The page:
The provision “would pour salt in that wound, locking American families out of health insurance for even longer, thanks to this six-month ban provision,” Schumer said.
The American Medical Association said it was especially concerned with a proposal to put the Medicaid healthcare program for the poor on a budget, saying this could “fail to take into account unanticipated costs of new medical innovations or the fiscal impact of public health epidemics, such as the crisis of opioid abuse currently ravaging our nation.”
At least four conservative Republicans – Senators Ted Cruz, Rand Paul, Ron Johnson and Mike Lee – have expressed opposition to the original draft legislation, saying it does not go far enough in repealing Obamacare.
Moderate Republican Senator Dean Heller said on Saturday that he could not support the Senate bill as written, and some other moderates have either withheld judgment or expressed doubts about replacing Obamacare with legislation that is similar to the House version.
They are concerned that the party’s approach to healthcare would cause too many people, especially those with low incomes, to lose health coverage. The CBO estimated the House bill would cause 23 million people to lose insurance.
Republicans have targeted Obamacare since it was passed in 2010, viewing it as costly government intrusion and saying that individual insurance markets are collapsing. The legislation expanded health coverage to some 20 million Americans, through provisions such as mandating that individuals obtain health insurance and expanding Medicaid.
As he did during the House negotiations, Trump has personally pushed for a Senate bill, calling fellow Republicans to mobilize support.
White House spokesman Sean Spicer said on Monday that Trump had talked over the weekend to Cruz, Paul and Johnson, as well as Senator Shelley Moore Capito, “and I think several others.”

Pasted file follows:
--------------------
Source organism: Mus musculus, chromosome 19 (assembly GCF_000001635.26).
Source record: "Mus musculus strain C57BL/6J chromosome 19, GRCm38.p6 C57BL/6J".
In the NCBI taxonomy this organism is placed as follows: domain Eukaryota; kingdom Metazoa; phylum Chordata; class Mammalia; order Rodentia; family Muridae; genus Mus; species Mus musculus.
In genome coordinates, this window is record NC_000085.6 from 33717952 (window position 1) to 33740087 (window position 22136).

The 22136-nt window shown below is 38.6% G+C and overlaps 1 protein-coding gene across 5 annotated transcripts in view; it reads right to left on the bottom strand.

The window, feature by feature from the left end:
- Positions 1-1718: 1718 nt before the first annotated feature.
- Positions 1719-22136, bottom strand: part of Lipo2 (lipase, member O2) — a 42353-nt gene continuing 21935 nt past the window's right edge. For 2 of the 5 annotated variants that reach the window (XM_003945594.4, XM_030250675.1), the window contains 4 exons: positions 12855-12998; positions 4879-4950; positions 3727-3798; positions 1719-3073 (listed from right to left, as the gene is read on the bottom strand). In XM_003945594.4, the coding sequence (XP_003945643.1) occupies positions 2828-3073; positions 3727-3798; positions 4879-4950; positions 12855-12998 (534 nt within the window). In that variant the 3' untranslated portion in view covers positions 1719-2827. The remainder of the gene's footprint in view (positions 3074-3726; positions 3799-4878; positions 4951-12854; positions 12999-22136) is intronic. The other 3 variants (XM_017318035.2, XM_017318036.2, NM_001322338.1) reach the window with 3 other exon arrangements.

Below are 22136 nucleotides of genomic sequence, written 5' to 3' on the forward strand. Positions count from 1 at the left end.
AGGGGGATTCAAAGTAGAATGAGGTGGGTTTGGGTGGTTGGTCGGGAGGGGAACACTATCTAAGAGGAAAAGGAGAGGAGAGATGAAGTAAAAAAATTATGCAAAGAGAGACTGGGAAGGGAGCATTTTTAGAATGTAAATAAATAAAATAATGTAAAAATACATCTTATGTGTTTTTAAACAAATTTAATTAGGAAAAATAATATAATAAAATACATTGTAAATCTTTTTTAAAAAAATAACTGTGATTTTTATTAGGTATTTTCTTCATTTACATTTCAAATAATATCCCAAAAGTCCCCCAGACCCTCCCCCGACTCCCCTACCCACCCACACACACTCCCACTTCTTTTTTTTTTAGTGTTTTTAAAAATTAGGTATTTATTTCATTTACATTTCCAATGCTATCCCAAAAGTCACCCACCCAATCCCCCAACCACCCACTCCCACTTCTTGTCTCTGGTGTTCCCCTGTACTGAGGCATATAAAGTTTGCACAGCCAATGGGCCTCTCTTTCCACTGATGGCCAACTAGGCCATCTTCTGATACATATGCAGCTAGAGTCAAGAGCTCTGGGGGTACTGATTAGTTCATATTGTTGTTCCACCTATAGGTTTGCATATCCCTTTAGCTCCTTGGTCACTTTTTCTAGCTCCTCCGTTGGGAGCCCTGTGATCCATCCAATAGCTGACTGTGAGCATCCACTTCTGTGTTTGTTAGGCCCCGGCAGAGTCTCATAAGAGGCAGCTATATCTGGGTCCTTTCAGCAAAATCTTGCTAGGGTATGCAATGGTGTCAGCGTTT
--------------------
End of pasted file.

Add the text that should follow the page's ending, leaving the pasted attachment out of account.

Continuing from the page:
A spokesman for Paul said the senator and Trump had a “productive call” and that Paul was open to working with the president and Senate colleagues on improving the bill.
America First Policies, a political group run by former Trump campaign staffers, said it would air healthcare-related attack ads against Heller, who faces a competitive re-election race next year. “Why did @SenDeanHeller lie to voters about #RepealAndReplace? He’s now with @NancyPelosi. NOT GOOD! #HellerVotesYes,” the group tweeted on Monday, referencing Representative Nancy Pelosi, the top House Democrat.
Health insurance companies have expressed concern about the bill’s plan to cut Medicaid and the impact on state governments as well as the prospect of losing Obamacare’s mandate on individuals to buy insurance.
Insurer Blue Cross and Blue Shield said in a statement on Monday that it was encouraged by the steps in the revised bill to make the individual insurance market more stable, including strong incentives for people to stay covered continuously.
If the Senate passes a bill, it will either have to be approved by the House, the two chambers would have to reconcile their differences in a conference committee, or the House could pass a new version and bounce it back to the Senate.
(Writing by Richard Cowan and Frances Kerry; Additional reporting by Richard Cowan, Eric Walsh, Susan Cornwell and Amanda Becker; Editing by Leslie Adler)